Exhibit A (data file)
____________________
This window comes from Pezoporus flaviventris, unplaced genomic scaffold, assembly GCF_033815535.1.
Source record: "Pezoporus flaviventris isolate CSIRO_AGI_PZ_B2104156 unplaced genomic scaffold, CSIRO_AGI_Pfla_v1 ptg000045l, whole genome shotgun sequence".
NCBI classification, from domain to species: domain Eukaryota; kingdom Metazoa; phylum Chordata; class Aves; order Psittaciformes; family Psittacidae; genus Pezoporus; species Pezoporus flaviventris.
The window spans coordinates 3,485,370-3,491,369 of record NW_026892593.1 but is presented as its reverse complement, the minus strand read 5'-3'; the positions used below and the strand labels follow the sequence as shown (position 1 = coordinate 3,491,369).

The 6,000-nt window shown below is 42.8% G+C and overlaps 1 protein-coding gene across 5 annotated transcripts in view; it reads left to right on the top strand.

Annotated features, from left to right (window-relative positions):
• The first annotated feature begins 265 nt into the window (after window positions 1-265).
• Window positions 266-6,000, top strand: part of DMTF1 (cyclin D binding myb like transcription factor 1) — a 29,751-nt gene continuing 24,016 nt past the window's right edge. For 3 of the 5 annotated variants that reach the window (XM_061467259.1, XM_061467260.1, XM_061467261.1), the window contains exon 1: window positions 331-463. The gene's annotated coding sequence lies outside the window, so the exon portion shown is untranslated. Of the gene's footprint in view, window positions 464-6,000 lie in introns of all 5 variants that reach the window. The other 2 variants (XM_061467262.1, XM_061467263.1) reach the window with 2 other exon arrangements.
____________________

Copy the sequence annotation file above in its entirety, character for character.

This window comes from Pezoporus flaviventris, unplaced genomic scaffold, assembly GCF_033815535.1.
Source record: "Pezoporus flaviventris isolate CSIRO_AGI_PZ_B2104156 unplaced genomic scaffold, CSIRO_AGI_Pfla_v1 ptg000045l, whole genome shotgun sequence".
NCBI classification, from domain to species: domain Eukaryota; kingdom Metazoa; phylum Chordata; class Aves; order Psittaciformes; family Psittacidae; genus Pezoporus; species Pezoporus flaviventris.
The window spans coordinates 3,485,370-3,491,369 of record NW_026892593.1 but is presented as its reverse complement, the minus strand read 5'-3'; the positions used below and the strand labels follow the sequence as shown (position 1 = coordinate 3,491,369).

The 6,000-nt window shown below is 42.8% G+C and overlaps 1 protein-coding gene across 5 annotated transcripts in view; it reads left to right on the top strand.

Annotated features, from left to right (window-relative positions):
• The first annotated feature begins 265 nt into the window (after window positions 1-265).
• Window positions 266-6,000, top strand: part of DMTF1 (cyclin D binding myb like transcription factor 1) — a 29,751-nt gene continuing 24,016 nt past the window's right edge. For 3 of the 5 annotated variants that reach the window (XM_061467259.1, XM_061467260.1, XM_061467261.1), the window contains exon 1: window positions 331-463. The gene's annotated coding sequence lies outside the window, so the exon portion shown is untranslated. Of the gene's footprint in view, window positions 464-6,000 lie in introns of all 5 variants that reach the window. The other 2 variants (XM_061467262.1, XM_061467263.1) reach the window with 2 other exon arrangements.